In this third year of CFO’s Tech Companies to Watch, we found a notable shift in the applications being offered by vendors. In every functional area of the companies that made our annual list — process management, recruiting, travel expenses, receivables management, and compliance among them — the goal is unearthing the real story behind the data to make more intelligent decisions.

The entirety of the list appears in the April/May 2019 edition of CFO magazine. We are revealing the first 10 companies on CFO.com, one per day. Our first company to watch was FortressIQ. Today, we cover Behavox, an AI driven platform that helps transform employee behavior.

Behavox

People Analytics

Communication technologies are transforming financial services companies into data powerhouses. But if they aren’t putting the data to good use, they’re losing out on valuable insight. Behavox uses artificial intelligence and machine learning to aggregate and analyze large volumes of unstructured communications. Pulling from emails, phone calls, trade deals, and chats, the AI-driven platform compiles actionable insights into a firm’s compliance, risk, conduct, and performance.

“What could you possibly learn about your organization if you had access to all of the communication data of your people?” asks Erkin Adylov, Behavox’s founder and CEO. “Our technology helps managers and the compliance team find [that] needle in the haystack.”

About 80% of Behavox’s 20 to 30 customers, mostly in financial services, use the product for regulatory compliance and surveillance. By collecting and analyzing employee-generated data, Behavox can flag anything it thinks is a violation, allowing the company to catch it before getting hit with hefty fines. The system also captures and reports hidden behavioral patterns that could bring to light inappropriate employee behavior that could tarnish the company’s reputation.

“Using technology is really important from a risk management perspective because when fines come in they come in thick and fast and in big lumps of money,” says Adylov. “But the other thing is keeping the company out of the headlines. Imagine that a company ends up in headlines for #MeToo, for bribing an official in an emerging market, or for market manipulation. It’s not just the fines, it’s reputation as well” — a sullied reputation leads to clients canceling contracts or going to competitors.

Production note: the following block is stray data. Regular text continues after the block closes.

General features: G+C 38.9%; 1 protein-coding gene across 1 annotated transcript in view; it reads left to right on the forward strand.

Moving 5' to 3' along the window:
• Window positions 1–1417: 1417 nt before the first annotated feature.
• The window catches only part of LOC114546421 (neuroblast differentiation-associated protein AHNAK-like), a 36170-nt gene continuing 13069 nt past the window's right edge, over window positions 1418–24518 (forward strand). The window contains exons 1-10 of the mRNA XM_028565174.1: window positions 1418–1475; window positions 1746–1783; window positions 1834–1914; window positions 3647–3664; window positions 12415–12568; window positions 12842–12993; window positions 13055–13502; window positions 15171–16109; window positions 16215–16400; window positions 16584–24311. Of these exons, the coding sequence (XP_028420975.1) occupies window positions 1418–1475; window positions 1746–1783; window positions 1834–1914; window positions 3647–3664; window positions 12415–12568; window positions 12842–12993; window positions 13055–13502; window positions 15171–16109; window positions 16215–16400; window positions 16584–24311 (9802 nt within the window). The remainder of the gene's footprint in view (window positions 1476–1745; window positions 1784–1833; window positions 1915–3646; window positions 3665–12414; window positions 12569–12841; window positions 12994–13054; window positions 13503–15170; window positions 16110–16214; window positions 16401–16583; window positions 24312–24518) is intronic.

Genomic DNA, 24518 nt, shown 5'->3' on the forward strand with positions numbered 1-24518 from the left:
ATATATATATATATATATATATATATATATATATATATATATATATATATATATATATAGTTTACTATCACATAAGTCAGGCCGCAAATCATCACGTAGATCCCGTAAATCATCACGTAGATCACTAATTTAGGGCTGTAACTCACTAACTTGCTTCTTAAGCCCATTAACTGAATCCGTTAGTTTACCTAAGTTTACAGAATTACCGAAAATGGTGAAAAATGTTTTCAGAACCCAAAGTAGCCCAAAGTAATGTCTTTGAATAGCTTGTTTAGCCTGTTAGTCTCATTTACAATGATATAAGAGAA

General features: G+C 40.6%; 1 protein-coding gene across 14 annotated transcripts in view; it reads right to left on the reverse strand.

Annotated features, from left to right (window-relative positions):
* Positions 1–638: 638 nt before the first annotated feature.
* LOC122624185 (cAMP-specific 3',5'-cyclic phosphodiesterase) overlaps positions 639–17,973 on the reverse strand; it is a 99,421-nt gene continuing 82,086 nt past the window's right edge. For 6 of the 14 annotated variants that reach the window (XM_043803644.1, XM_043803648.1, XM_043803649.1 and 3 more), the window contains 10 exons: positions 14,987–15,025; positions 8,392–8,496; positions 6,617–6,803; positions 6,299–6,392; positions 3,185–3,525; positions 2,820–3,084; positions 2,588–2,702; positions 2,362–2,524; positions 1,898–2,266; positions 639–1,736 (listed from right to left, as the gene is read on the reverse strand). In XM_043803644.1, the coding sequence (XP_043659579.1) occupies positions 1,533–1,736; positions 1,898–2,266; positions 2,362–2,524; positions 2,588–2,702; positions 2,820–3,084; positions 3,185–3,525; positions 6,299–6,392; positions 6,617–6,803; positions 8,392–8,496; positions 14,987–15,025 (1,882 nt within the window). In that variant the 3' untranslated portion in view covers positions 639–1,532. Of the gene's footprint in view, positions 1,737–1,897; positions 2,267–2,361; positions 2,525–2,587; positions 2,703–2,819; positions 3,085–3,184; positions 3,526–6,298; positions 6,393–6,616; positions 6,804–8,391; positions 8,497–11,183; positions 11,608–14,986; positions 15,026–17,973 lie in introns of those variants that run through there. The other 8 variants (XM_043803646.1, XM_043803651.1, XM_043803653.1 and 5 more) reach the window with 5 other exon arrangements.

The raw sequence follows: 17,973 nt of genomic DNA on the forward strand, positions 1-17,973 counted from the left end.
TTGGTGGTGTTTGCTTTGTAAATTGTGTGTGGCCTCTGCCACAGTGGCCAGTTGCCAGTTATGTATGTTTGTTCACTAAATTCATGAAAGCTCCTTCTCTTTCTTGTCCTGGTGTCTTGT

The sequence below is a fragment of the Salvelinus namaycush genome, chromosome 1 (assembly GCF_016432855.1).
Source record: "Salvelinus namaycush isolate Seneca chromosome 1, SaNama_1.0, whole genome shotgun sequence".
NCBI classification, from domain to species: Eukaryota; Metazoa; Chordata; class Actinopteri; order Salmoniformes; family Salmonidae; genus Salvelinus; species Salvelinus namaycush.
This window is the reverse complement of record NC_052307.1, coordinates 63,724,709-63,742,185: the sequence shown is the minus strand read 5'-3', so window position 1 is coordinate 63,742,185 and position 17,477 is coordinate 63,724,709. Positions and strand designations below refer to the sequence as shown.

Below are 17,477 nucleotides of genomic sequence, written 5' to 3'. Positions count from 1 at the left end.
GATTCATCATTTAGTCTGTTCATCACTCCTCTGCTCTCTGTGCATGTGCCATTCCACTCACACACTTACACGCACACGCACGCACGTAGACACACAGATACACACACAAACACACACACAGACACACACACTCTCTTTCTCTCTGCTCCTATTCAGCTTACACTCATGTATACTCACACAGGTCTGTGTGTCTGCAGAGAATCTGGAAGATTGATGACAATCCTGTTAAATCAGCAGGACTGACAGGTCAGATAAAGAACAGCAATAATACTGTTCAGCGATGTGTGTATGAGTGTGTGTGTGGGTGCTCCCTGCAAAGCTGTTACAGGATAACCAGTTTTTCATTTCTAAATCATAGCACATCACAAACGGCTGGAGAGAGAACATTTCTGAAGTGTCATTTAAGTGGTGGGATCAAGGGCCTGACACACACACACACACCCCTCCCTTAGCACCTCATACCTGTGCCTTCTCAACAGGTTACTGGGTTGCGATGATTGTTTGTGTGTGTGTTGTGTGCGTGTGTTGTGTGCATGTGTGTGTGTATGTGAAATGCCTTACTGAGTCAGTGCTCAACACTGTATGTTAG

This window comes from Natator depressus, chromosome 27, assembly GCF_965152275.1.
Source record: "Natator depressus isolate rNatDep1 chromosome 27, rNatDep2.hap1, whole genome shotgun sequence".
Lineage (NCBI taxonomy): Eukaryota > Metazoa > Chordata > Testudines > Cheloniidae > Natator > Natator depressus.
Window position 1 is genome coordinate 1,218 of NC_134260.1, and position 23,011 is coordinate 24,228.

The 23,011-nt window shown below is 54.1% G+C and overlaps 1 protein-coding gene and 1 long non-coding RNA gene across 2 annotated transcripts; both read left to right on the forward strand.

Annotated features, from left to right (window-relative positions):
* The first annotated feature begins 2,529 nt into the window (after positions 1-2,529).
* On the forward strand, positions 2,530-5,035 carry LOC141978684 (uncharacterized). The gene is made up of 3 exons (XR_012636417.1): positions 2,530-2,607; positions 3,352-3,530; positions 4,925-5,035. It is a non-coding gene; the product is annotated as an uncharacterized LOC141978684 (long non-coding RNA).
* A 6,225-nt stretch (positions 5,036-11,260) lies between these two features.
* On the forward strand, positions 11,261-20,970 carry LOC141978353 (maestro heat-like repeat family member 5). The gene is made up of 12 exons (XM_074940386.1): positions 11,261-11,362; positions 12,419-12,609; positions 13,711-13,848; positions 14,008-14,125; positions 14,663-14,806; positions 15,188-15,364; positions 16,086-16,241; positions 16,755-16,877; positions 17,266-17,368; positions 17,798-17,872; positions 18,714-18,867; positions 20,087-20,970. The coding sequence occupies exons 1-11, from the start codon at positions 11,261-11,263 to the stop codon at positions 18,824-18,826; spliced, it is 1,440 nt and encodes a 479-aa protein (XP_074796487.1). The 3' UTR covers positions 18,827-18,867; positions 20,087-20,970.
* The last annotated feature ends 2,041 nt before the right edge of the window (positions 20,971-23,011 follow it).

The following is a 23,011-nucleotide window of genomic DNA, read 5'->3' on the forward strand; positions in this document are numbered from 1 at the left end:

In one case, the Behavox software caught a client’s employee inserting several pages of proprietary information into the middle of a 150-page report, which was then emailed as a PDF attachment. If a compliance officer had manually reviewed the seemingly innocent attachment, nothing would have stood out as malicious. But the AI system was able to go deep into the attachment, flag it, and highlight the exact pages that contained the proprietary information, says Adylov.

The other 20% of the company’s business that is quickly growing is automating data entry into customer relationship management systems, freeing the sales force to focus on selling. The system also mines client communications. Having access to all communications data helps salespeople and account management staff be more efficient.

Clients describe Behavox as mission-critical software, especially as compliance reporting lines are now going up straight to the C-level and the board of directors, according to Adylov. “One of our clients asked the compliance team to install a dashboard on an additional screen on his desktop so that he could actually watch how many [compliance] alerts were being generated,” says Adylov. “He essentially has a high level of reporting from our system on a daily basis.”

The alternative to automating compliance surveillance is manually sorting through communications, which is time-consuming and very expensive.

“A CFO would reap the immediate benefits of rationalizing the workforce. Meaning that they won’t need to hire thousands of people or outsource it to expensive consulting firms that could compromise the firm’s data security,” says Adylov.

Behavox has plenty of independent competitors in the risk and compliance space targeting financial services, but it is on a growth trajectory of 150% to 200%. “We hope to sustain that growth rate for the next three years,” says Adylov. “Our target is to go public in three or four years — we would need to hit revenue of $100 million plus.”

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